“My husband asked if I wanted to lick the plate when I was done and I had to think twice about it…”

I can’t talk about the food at Kinta without first mentioning the “Midnight Pork Ribs.” These succulent, melt-in-your-mouth ribs, slow-cooked in their wood-fire oven from just before midnight, the night before (hence the name), until late in the afternoon the day of service – the ribs are both tender and juicy. The ribs are not boneless, however you may not notice this. I’ve accidentally eaten a good portion of bone, due to the fact it was so completely softened by the slow ‘n low cooking process. Covered in a Jamaica/agave glaze and presented cleanly on a plate with rosemary potatoes and “Yucatan salad” (a mix of lightly sautéed vegetables), the Midnight Pork Ribs are the star of the show.

Not to be out-done, the tasting menu is heaven on a plate…or plates, in this case. With 5 courses currently (this, along with their regular menu, changes seasonally), the tasting menu is where Kinta really gets to shine. If you didn’t realise the restaurant was a quality affair, this will show you the way. Presented with small portions of some of Kinta’s best, this will not only fill you up, it will leave you wishing you had room for more. This writer has been in the restaurant and heard professional chefs rave about the options they’d been presented and it was a good reminder to slow down and savour the food and to appreciate the work and detail that goes into this type of menu.

Listed as a “Fodor’s Choice” a Lonely Planet “Top Choice” – their tasty appetizers and elegant dessert help to round out the menu. Kinta will romance your palate and welcome you to the family.

The staff at Kinta are welcoming and knowledgeable but Kinta manager Daniel Hernández, who has extensive bartending experience, is particularly happy to appraise your tastes and preferences in order to provide you with the perfect wine, or cocktail suggestion to pair with your meal. If you’re open to new suggestions and flavours and you have the opportunity to speak with him, ask him to recommend something for you.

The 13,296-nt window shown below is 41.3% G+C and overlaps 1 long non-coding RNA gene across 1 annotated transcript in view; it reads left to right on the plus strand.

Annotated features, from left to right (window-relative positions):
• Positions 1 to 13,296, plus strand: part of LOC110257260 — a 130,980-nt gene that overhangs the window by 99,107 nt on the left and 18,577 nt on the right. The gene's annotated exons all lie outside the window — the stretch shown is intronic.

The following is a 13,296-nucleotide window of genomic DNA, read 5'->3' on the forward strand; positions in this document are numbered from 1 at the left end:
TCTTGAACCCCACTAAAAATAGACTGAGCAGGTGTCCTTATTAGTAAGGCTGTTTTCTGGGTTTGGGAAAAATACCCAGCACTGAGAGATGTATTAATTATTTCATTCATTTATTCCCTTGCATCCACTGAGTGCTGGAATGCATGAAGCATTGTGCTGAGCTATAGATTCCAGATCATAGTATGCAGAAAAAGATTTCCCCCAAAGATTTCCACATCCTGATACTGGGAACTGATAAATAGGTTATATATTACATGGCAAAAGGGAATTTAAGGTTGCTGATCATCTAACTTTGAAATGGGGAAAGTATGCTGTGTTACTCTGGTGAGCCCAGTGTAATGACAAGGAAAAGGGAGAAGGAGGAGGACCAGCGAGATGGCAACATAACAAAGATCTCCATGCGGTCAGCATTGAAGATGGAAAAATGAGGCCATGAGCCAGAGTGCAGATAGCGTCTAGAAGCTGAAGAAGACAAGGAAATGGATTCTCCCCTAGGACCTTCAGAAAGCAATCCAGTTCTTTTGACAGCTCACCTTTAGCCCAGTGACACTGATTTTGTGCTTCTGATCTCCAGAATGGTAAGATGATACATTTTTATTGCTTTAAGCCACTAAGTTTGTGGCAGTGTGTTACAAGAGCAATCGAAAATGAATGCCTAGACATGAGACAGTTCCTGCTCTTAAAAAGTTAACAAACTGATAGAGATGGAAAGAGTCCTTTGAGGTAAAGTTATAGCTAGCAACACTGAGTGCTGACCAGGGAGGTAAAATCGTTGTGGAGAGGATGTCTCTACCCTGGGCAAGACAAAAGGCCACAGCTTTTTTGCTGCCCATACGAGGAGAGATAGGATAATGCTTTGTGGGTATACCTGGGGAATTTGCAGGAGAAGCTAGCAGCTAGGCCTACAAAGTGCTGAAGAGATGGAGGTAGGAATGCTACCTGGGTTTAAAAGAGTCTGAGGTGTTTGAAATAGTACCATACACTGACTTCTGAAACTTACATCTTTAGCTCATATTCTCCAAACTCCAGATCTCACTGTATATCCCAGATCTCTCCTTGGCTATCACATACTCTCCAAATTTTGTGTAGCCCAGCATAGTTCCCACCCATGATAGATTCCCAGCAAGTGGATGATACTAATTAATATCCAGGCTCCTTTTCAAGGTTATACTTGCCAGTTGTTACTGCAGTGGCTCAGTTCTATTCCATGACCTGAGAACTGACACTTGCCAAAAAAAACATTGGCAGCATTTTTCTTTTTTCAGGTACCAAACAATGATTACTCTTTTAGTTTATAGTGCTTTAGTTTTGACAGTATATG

With 7-8 drinks on their menu (off-menu also available), Kinta takes classic cocktails and gives them a twist. Their Oaxaca Mule takes a traditional Mule, then adds Mezcal and their own, special ginger syrup. It’s fresh and crisp, has that distinct (but not overwhelming) Mezcal flavour – and is one of the best mules I’ve ever had. Of course, Mexican tradition cannot be ignored and Kinta offers 4 different margaritas. However, you won’t find any artificial flavours, candy-coloured flavoured mixes, or bottled lime here. Instead, Kinta offers the “Kasa” classic margarita, as well as the “Kozumel”, with it’s hibiscus infusion, the “Margarindo” with a crisp tamarind twist and the “Hothouse”, which is both fresh with cucumber and spicy with fresh serrano pepper.

For those looking for a more classic meal pairing, Kinta offers an assortment of wines to fit your palate.

Slow Food
“Slow Food” is in no way meant to describe the service at Kinta. Instead, I’m referring to the culture of dining out in Mexico – which tends to be different from the rest of North America – and also to the restaurant experience of savouring your meal, the ambiance and your dining company. It’s not uncommon for guests to spend hours in the garden, slowly working their way from appetizers to dessert and cocktails. Enjoying each bite and the conversation and company of their fellow diners.